The place of a ‘confession’ in church life

July 20, 2016 | Focus On | Volume 20 Issue 15
Barb Draper, Editorial Assistant

In his seminar “Confessions of faith: Sources of unity or division,” Karl Koop told the story of 3,000 Mennonites who met during a five-hour meeting in Amsterdam in 1639 to bring together three Mennonite groups that had been severely divided.

The most contentious issue that divided them was how congregations should practise discipline. Koop, who teaches history and theology at Canadian Mennonite University in Winnipeg, said that in the early years of the 17th century, many disagreements among these Mennonite groups were resolved, and their confessions of faith became a unifying tool.

Within a few decades, however, there was new controversy over confessions of faith, and ministers were being asked to sign a form showing their agreement to a particular confession. Some ministers refused, saying that a confession of faith should not be a tool to determine who belonged and who did not. They said that Scripture and the Spirit of God were more important than confessions of faith. It took another 150 years before these Mennonites groups were able to be united.

Confessions of faith are important, said Koop. They help to teach what Christians believe and to talk to other denominations about their theology. The temptation is to regard them as key or to say they are irrelevant, depending on whether or not one agrees with them.

The introduction to the 1995 Confession of Faith in a Mennonite Perspective says that confessions serve the church because they “provide guidelines for the interpretation of Scripture,” but that the confession is “itself subject to the authority of the Bible.” Second, confessions “provide guidance for belief and practice,” but “a written statement should support, but not replace, the lived witness of faith.”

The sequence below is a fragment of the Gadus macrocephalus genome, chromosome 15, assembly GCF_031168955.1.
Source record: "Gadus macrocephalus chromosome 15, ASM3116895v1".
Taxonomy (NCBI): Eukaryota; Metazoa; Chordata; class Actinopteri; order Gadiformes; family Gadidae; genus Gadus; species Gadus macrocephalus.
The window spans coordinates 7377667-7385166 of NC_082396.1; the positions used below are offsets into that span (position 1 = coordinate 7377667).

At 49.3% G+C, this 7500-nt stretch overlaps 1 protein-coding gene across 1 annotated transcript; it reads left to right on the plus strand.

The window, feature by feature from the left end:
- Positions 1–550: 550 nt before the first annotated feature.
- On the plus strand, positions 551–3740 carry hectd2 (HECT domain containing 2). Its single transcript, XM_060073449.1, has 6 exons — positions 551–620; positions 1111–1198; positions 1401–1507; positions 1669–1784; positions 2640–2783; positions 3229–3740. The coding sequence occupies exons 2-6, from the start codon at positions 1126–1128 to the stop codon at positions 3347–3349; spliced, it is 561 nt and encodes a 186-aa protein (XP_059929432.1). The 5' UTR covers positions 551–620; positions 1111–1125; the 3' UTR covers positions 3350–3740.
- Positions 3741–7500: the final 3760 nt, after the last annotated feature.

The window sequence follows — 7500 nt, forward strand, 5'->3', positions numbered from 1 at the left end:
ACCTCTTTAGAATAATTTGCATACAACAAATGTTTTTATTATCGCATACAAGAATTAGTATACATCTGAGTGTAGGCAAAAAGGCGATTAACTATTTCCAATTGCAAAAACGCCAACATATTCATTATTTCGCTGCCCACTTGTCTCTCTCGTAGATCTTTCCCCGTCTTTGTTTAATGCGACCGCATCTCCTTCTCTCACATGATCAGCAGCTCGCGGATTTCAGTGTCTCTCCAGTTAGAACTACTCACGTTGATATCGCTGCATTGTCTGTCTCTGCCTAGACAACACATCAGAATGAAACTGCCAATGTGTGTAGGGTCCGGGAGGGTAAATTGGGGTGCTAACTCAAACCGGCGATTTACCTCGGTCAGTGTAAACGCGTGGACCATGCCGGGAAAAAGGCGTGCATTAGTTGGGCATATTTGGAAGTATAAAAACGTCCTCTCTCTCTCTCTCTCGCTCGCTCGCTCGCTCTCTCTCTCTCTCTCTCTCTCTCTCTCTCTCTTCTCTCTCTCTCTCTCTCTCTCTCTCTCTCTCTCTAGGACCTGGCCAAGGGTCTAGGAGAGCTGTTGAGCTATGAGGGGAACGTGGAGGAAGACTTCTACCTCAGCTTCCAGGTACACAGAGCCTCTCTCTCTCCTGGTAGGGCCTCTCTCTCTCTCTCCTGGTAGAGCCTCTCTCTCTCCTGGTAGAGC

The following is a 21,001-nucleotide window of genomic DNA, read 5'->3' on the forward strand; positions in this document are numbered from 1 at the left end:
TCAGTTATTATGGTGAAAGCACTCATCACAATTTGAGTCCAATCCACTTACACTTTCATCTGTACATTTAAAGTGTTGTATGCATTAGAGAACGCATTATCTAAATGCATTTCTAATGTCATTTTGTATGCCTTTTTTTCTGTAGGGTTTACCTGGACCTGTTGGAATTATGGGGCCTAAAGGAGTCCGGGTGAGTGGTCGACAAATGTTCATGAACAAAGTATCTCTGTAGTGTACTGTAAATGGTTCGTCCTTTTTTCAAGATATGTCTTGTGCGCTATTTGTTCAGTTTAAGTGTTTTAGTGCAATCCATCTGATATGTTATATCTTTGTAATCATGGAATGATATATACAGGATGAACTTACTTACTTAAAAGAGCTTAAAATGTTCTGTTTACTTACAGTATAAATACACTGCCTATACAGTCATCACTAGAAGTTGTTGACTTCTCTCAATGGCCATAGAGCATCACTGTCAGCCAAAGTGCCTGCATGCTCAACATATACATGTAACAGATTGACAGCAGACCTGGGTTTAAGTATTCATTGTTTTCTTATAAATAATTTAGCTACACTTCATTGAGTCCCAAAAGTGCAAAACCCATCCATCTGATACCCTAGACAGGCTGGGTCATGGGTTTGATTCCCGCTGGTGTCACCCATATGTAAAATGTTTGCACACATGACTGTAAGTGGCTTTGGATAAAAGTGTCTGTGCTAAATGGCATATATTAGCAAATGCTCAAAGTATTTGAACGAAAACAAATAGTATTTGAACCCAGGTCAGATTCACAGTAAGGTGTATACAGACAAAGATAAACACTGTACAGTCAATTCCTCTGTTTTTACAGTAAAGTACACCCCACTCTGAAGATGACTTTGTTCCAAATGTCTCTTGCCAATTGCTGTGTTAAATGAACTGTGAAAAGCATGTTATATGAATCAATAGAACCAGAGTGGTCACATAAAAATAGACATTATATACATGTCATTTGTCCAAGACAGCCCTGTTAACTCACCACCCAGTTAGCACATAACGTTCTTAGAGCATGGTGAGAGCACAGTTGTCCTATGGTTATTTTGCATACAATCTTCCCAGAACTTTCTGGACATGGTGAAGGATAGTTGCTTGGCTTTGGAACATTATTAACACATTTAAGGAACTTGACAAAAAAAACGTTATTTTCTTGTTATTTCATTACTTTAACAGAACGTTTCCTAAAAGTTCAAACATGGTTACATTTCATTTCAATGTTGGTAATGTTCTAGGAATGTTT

Koop pointed out that these introductory statements are important in understanding how to use this confession of faith. Faith evolves over time, said Koop. Mennonite thinking is shaped by Mennonite experiences, and a confession of faith is based on the best discernment in a particular time and place. However, eventually Christians end up thinking about their beliefs in new ways. Just because there are differences of opinion, Koop said that it should not be assumed that one side or the other is unfaithful. Nor should it be assumed that Mennonites of the past were strongly unified.

When asked about how it can be determined when a confession of faith still represents who Mennonites currently are and when it becomes a historical document, Koop responded that this challenge is what makes assemblies so important. Christians need to gather periodically to gather wisdom from across the country to determine what the Spirit of God is saying to the church, he concluded.

More about seminars at Assembly 2016:

Making a case for community
‘Young adults don’t need the church’
The future lies in the past
A vision for the MHC Archives and Gallery
Laments and hopes for MC Canada
Exploring tough subjects and intense spaces
Good news sometimes comes in small packages
‘Partnering with God’s healing and hope’
Seeing dystopian heroines as prophets

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